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Procession sets tone for busy day
Merchants prepare for large crowds
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Forsyth County News
It’s been years since the annual Thomas-Mashburn Steam Engine Parade traveled past the Dairy Queen in Cumming.

But that hasn’t stopped the long-running fast food restaurant from remaining a hot spot for cool treats after the annual Fourth of July procession.

“It brings more people usually after the parade for a little while,” said owner Jay Willingham.

The city’s annual patriotic parade draws a large crowd from across Forsyth and neighboring counties. James McCoy said the Saturday morning event serves as a great kickoff for some afternoon shopping.

McCoy, president and chief executive officer of the Cumming-Forsyth County Chamber of Commerce, said gas stations, restaurants and retailers likely will see an uptick in sales because of the procession.

“The more that you are bringing people ... in front of vendors and merchants, the more likely they are to do business with them,” McCoy said.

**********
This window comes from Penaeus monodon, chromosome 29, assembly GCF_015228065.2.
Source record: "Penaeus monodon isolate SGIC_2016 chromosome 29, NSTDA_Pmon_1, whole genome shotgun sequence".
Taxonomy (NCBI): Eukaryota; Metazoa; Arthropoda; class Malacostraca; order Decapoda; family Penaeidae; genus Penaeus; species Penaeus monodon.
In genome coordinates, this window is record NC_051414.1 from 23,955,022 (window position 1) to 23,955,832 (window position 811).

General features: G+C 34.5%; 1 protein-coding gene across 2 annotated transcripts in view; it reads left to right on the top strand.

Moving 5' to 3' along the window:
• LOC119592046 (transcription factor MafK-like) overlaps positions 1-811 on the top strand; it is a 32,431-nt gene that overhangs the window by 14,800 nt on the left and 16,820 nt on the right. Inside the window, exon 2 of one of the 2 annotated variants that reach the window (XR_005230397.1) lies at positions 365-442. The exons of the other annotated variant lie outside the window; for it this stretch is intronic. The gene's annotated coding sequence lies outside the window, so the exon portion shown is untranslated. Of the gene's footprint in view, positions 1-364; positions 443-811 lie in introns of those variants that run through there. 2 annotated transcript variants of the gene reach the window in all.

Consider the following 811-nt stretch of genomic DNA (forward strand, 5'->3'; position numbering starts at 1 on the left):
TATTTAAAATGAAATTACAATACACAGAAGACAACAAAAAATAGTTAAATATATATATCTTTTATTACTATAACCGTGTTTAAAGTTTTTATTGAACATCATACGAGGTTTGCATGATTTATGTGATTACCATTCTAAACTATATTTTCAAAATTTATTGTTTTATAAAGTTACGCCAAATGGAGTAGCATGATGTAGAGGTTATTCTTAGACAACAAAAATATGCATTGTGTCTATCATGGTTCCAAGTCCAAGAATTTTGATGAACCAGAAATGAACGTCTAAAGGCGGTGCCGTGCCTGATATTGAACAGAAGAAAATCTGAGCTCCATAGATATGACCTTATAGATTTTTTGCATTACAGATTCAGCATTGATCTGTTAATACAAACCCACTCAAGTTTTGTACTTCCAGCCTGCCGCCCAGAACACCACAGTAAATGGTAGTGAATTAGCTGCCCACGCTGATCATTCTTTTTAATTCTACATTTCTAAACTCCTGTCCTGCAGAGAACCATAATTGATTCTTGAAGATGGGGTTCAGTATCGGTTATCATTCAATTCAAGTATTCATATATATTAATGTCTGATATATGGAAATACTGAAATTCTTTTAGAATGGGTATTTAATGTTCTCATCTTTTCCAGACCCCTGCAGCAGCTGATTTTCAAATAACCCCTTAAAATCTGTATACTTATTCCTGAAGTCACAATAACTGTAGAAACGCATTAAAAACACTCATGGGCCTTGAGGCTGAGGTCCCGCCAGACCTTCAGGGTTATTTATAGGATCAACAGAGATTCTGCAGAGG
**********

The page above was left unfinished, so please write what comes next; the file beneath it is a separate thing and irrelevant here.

“Any time you have an event where people are coming to get engaged with the stuff going on in the community, all the better.”

While the parade passes through downtown Cumming via Tribble Gap and Castleberry roads, McCoy said retail centers like Market Place Boulevard and The Avenue Forsyth could also see a peak in business.

Willingham won’t be manning Dairy Queen during the parade.

He will be working on his family’s two steam engines with his three sons and some friends. With his family’s history in the city, the celebration is as much a part of the business as the customers.

“It’s a good feeling to be a third-generation operator of a fast food restaurant that was basically the only thing that was here in ’64,” he said. “It’s pretty special.”

Long before the parade begins, Paulette Grant will be at an oven making about 500 biscuits.

Grant is manager of the Station House Restaurant, which plans to open at 5 a.m. The restaurant, which is located along the parade route, will be busy, she said.

“The people that are in the parade gather over here at Chigger Webb’s place,” Grant said. “They order their breakfast in advance and we have their breakfast ready for them to come pick it up.

“It’s one of the biggest days of the year.”

Business slows some once the procession begins, Grant said, but many parade-goers will enjoy the air conditioning or patio seating as they watch from the restaurant.

“I can work and also watch the parade,” she said. “It’s just real exciting.”